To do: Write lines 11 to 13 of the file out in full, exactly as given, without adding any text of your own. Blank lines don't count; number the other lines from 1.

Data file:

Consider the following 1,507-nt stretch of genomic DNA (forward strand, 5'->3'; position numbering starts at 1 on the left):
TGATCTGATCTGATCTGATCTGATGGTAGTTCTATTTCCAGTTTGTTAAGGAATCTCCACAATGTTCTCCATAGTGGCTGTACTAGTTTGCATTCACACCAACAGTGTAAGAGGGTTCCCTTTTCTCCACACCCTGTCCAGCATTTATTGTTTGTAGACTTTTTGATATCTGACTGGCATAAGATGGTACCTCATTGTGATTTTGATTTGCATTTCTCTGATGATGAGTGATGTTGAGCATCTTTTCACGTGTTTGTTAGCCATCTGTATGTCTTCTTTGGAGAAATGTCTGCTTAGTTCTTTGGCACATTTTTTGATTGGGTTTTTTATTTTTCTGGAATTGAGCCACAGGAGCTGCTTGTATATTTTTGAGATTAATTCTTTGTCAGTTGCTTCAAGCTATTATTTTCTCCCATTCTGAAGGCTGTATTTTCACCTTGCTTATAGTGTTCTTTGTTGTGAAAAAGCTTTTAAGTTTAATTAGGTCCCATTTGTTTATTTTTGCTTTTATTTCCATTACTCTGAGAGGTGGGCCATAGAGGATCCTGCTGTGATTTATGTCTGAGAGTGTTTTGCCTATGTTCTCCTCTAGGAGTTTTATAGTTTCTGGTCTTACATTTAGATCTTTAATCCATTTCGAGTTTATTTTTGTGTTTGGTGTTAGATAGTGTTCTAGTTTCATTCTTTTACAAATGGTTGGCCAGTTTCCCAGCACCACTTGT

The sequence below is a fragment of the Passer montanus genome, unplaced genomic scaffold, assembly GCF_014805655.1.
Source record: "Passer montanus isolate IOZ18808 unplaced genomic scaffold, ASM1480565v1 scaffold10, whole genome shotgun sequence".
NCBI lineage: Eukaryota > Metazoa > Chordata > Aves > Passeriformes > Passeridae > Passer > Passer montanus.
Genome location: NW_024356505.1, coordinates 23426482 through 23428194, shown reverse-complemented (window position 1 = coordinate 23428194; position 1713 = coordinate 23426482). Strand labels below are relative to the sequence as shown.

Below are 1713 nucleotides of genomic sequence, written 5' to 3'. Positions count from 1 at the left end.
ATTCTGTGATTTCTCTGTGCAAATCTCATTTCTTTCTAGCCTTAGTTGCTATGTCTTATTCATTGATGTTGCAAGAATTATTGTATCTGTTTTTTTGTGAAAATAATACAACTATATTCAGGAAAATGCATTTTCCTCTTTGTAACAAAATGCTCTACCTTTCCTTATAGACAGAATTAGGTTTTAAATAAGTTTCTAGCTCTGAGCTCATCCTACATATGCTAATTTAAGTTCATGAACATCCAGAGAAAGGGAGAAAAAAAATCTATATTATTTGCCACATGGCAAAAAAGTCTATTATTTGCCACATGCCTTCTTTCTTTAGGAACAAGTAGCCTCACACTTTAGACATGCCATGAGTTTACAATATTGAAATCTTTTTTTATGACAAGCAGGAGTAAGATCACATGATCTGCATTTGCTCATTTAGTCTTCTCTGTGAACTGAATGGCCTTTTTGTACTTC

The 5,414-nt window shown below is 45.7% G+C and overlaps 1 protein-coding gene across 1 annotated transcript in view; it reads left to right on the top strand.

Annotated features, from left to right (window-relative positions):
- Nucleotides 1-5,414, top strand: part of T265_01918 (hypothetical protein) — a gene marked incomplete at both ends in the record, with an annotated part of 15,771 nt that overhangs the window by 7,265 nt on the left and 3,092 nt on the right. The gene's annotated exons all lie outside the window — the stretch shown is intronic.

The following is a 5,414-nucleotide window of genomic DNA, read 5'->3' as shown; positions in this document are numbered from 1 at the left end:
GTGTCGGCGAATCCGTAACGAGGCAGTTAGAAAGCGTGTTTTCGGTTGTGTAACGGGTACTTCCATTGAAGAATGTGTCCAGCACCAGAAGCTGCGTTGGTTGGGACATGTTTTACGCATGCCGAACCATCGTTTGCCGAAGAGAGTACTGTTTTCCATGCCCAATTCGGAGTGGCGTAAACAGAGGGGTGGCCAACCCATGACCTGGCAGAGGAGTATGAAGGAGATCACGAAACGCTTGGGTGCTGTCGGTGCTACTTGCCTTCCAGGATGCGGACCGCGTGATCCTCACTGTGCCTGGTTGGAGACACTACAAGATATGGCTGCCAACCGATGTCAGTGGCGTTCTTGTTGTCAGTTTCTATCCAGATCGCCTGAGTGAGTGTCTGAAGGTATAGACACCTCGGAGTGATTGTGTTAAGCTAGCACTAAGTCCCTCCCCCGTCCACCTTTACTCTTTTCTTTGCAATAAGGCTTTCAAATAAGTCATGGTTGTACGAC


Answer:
- Nucleotides 1-5,414, top strand: part of T265_01918 (hypothetical protein) — a gene marked incomplete at both ends in the record, with an annotated part of 15,771 nt that overhangs the window by 7,265 nt on the left and 3,092 nt on the right. The gene's annotated exons all lie outside the window — the stretch shown is intronic.

The following is a 5,414-nucleotide window of genomic DNA, read 5'->3' as shown; positions in this document are numbered from 1 at the left end:
GTGTCGGCGAATCCGTAACGAGGCAGTTAGAAAGCGTGTTTTCGGTTGTGTAACGGGTACTTCCATTGAAGAATGTGTCCAGCACCAGAAGCTGCGTTGGTTGGGACATGTTTTACGCATGCCGAACCATCGTTTGCCGAAGAGAGTACTGTTTTCCATGCCCAATTCGGAGTGGCGTAAACAGAGGGGTGGCCAACCCATGACCTGGCAGAGGAGTATGAAGGAGATCACGAAACGCTTGGGTGCTGTCGGTGCTACTTGCCTTCCAGGATGCGGACCGCGTGATCCTCACTGTGCCTGGTTGGAGACACTACAAGATATGGCTGCCAACCGATGTCAGTGGCGTTCTTGTTGTCAGTTTCTATCCAGATCGCCTGAGTGAGTGTCTGAAGGTATAGACACCTCGGAGTGATTGTGTTAAGCTAGCACTAAGTCCCTCCCCCGTCCACCTTTACTCTTTTCTTTGCAATAAGGCTTTCAAATAAGTCATGGTTGTACGAC